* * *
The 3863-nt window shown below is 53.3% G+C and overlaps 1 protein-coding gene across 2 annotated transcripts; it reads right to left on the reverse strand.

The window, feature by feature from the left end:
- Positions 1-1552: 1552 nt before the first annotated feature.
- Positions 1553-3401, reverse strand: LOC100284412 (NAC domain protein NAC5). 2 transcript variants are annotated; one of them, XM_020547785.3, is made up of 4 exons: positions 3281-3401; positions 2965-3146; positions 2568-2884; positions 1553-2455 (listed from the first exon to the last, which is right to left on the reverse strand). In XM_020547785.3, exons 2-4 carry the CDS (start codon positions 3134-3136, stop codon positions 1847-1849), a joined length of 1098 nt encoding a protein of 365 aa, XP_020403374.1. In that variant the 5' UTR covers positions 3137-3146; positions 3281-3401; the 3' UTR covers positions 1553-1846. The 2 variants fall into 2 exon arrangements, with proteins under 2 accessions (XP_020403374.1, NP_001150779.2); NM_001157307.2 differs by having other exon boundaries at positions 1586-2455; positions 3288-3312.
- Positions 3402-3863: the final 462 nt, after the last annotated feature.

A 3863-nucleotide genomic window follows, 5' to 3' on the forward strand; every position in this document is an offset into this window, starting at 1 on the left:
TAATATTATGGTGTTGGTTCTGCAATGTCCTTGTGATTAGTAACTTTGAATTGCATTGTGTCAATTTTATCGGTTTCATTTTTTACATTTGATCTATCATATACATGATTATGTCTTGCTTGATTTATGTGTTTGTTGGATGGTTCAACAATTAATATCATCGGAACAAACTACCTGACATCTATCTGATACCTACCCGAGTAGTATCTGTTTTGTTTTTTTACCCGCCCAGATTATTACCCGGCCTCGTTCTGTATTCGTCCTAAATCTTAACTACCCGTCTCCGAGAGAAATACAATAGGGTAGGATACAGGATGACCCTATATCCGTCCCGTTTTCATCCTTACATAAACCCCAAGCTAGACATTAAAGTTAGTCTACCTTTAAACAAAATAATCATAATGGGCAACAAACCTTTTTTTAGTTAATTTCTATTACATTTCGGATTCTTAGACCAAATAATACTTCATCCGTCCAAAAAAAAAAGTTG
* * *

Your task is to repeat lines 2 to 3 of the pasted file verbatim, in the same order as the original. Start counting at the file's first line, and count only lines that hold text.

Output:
The window, feature by feature from the left end:
- Positions 1-1552: 1552 nt before the first annotated feature.